Mabey said there were about 1,500 paying customers each day. Since gate receipts were higher than expected, purses of the winning racers were also larger. Mabey noted that if each person who paid to see the races spent $25 in town during their stay, revenues to local businesses for the weekend would total $750,000. He said the local Girl Scouts sold more than $1,500 in concessions at the races and netted $1,000. They were also paid $100 to pick up garbage.

1988 Jeep Safari

Moab’s Easter weekend Jeep Safari, now in its 22nd year, has long outgrown its “Saturday” image and is now a week-long event.

Caravans of four-wheelers have been leaving town each morning since last Sunday, and because of continuing nationwide publicity, the number who actually register for Saturday’s big day may total a thousand vehicles.

The Red Rock 4-Wheelers, the sponsors of the event the past few years, have planned for the event, and Four Wheeler Magazine has now listed them as one of the top-ten off-road events in the nation for 1987. Eighteen trails will beckon the fun-seekers this week, with a couple originating out of Green River to spread the fun.

Those registering during the week at The Barn in Western Plaza were given complete information about the trails, most of which is contained in the Jeep Safari tabloid, which has been in circulation the past several weeks. And, as usual, the annual Boy Scout barbecue will be held at Lions Park at the Colorado River.

Although chilly weather has prevailed much of the early part of Safari week, predictions are for improving conditions later in the week with good weather expected for Easter weekend.

1998 Jeep Safari

Moab’s Easter Jeep Safari continued its history of growth, in spite of weather that was less than inspiring and some forecasts that were even worse.

Event organizers with the local four-wheel-drive club, Red Rock 4-Wheelers, Inc., said registration requests were five percent more than 1997. A preliminary estimate is that actual attendance may be as high as 1,750 vehicles, with about 1,100 of these participating in the Big Saturday (April 11) departure from downtown Moab. More than 220 of the registrants are members of the Red Rock 4-Wheelers and 160 of those members were trail officials during the nine-day event.

Most of the trail leaders reported smooth operations and no serious problems or accidents. As usual, there were mechanical difficulties ranging from dead batteries and flat tires to breakage of axles and drive shafts. Two quarter-turn tip-overs with no injuries were reported. Curiously enough, the tip-overs were on trails considered moderate in difficulty, while the official groups on the most challenging trails were relatively free of accidents.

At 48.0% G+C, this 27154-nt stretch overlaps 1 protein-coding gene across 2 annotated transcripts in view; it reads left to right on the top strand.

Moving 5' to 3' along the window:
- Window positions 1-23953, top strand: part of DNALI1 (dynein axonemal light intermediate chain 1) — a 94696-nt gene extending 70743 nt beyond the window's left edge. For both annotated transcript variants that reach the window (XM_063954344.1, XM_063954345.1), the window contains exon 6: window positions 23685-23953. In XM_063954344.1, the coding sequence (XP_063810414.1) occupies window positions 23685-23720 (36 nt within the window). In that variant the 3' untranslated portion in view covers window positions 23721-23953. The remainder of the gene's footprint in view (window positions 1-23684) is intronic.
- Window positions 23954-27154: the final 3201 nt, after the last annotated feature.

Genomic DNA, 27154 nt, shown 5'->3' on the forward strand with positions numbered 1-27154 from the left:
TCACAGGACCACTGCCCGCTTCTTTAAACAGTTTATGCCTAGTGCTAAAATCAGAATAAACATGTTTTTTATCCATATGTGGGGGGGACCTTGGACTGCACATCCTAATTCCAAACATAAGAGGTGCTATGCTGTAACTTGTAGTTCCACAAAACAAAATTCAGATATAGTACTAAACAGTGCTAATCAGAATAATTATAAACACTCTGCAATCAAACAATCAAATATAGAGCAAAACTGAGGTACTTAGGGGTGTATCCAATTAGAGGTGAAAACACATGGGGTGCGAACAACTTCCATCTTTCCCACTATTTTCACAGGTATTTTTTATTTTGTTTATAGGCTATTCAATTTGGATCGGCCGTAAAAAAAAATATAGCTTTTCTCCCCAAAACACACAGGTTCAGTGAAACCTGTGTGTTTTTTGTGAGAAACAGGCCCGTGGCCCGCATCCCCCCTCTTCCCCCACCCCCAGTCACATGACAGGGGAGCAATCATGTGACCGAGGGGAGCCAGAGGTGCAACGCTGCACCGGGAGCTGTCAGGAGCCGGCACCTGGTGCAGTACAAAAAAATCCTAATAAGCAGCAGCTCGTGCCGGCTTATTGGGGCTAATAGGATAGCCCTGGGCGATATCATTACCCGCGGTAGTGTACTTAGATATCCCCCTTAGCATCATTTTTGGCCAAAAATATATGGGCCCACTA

2008 Jeep Safari

This year’s Jeep Safari numbers appear to be down by about 100 vehicles, but the event will still be a far cry from the one-day, single-trail drive that started the Safari in 1967.

Back then, the Moab Chamber of Commerce planned the event, registration was the day of the event, and no Bureau of Land Management permits were required.

Things have changed dramatically as the event has evolved into a nine-day, 30-trail festival, which is now run by the Red Rock 4-Wheelers. A total of 1,382 vehicles registered for the 2008 Jeep Safari.

According to the group’s communications director, Ber Knight, a couple hundred more vehicles usually register on-site, and a slightly smaller number of registered vehicles don’t show up. Last year, about 1,700 registered, while about 1,500 participated. The Safari has no cap on the number of event participants, just on the number of vehicles on any given trail. That means jeepers can still sign up, but they may not get the trails they want, Knight said. “They can still come out, but if they expect to get on Pritchett Canyon, forget it,” Knight said. “Out of the 1,400 so far, about 450 are here for their first Safari, and a good many of these people will return ... That seems to hold every year.”